The rideshare industry has been around for years now. Hundreds of thousands of drivers have taken to the roads with Lyft and Uber. It's likely that just about everyone reading this knows someone who's tried their hand as a rideshare driver. The industry has had a ton of buzz recently, so we thought we'd give you an overview of what it's like to drive for Lyft and Uber (from the perspective of real Lyft and Uber drivers).
The infographic to the right covers some of the essentials of driving for Lyft and Uber. It's definitely not an exhaustive list, but it includes some of the mane benefits as well as draws of being a rideshare driver. We'll go into a little bit more depth with regards to the topics below, they include:
- Hourly Guarantees
There are a few subjects that aren't touched upon below, but they're still important. Those are surge pricing, Lyft Line/Uber Pool and wage cuts.
We'll start with surge pricing, because it's the most beneficial to drivers. During busy hours surge pricing matches the demand for rides with the supply of drivers on the road. If you are driving in an area with surge pricing you get to add a multiplier to the rate you're currently earning.
Lyft Line and Uber pool are relatively new features. They're a product of algorithms used to fill empty seats in your car. The jury is still out as to whether or not this is actually beneficial for drivers. We know that it makes rides cheaper for passengers and puts more money in the pockets of Uber and Lyft, but it doesn't appear to have in impact on the bottom line for drivers.
Wage cuts are kind of a sore subject. They've managed to piss off a ton of rideshare drivers. But they tend to be just a big enough deduction from drivers' earnings to really piss them off but not push them to quit (at least not any more than the 50% turnover rate already accounts for)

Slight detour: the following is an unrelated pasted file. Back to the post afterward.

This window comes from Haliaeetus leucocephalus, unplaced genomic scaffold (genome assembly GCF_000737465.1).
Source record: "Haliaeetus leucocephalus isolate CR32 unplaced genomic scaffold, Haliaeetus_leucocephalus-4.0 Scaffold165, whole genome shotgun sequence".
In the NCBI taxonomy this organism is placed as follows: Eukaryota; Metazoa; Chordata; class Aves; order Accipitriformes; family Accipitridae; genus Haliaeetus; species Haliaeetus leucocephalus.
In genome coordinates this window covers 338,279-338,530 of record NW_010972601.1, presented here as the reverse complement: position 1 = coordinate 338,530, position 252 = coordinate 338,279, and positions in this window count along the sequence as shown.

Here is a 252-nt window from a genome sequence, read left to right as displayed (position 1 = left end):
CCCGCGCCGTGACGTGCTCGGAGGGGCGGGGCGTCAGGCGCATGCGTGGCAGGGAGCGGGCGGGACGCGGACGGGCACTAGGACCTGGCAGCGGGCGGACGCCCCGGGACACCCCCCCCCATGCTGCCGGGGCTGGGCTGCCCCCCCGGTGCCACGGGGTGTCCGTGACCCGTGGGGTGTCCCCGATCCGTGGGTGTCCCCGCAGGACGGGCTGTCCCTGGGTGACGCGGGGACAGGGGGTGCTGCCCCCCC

One of the major draws to the rideshare industry is flexibility. Most people don't intend to be career drivers with Lyft and Uber. As a matter of fact, over half of all drivers will quit within their first year. Add to that the fact that about 70% of drivers only do it part time, and you start to see the bigger picture. Lyft and Uber provide a unique opportunity for people to leverage an asset (their car) in order to make quick and easy cash on their own schedule.
Insurance coverage is a highly publicized issue for both Lyft and Uber. Essentially, Lyft and Uber have great insurance coverage. They just don't provide that coverage for the full time that you are driving. You won't be covered by Lyft or Uber's insurance during what is known as period 1. This is the period when you don't have a passenger in the car. If you think about it, it's also a potentially hazardous time to drive. Most drivers are aware of the risk presented by this gap in the insurance coverage and they choose to drive anyways.
Tipping is a big plus for drivers. Until recently, Uber openly discouraged passengers from tipping. They recently opened up their policy to allow for tips, but there is no tip function built into the app. On the other hand, Lyft makes it very simple for passengers to tip their drivers. It's a big incentive to choose Lyft over Uber. Drivers can also take advantage of a Power Driver Bonus. They can do so by driving more hours each week, and the reward is a larger slice of their paycheck goes into their pocket.
A big draw for new rideshare drivers are the hourly guarantees and huge sign up bonuses. If you drive during set busy hours and give a certain number of rides in that time you are guaranteed an certain hourly wage. A lot of times this amount is more than drivers might earn otherwise. Furthermore, if you sign up with a referral code you get a lump sum of cash after completing a certain amount of rides.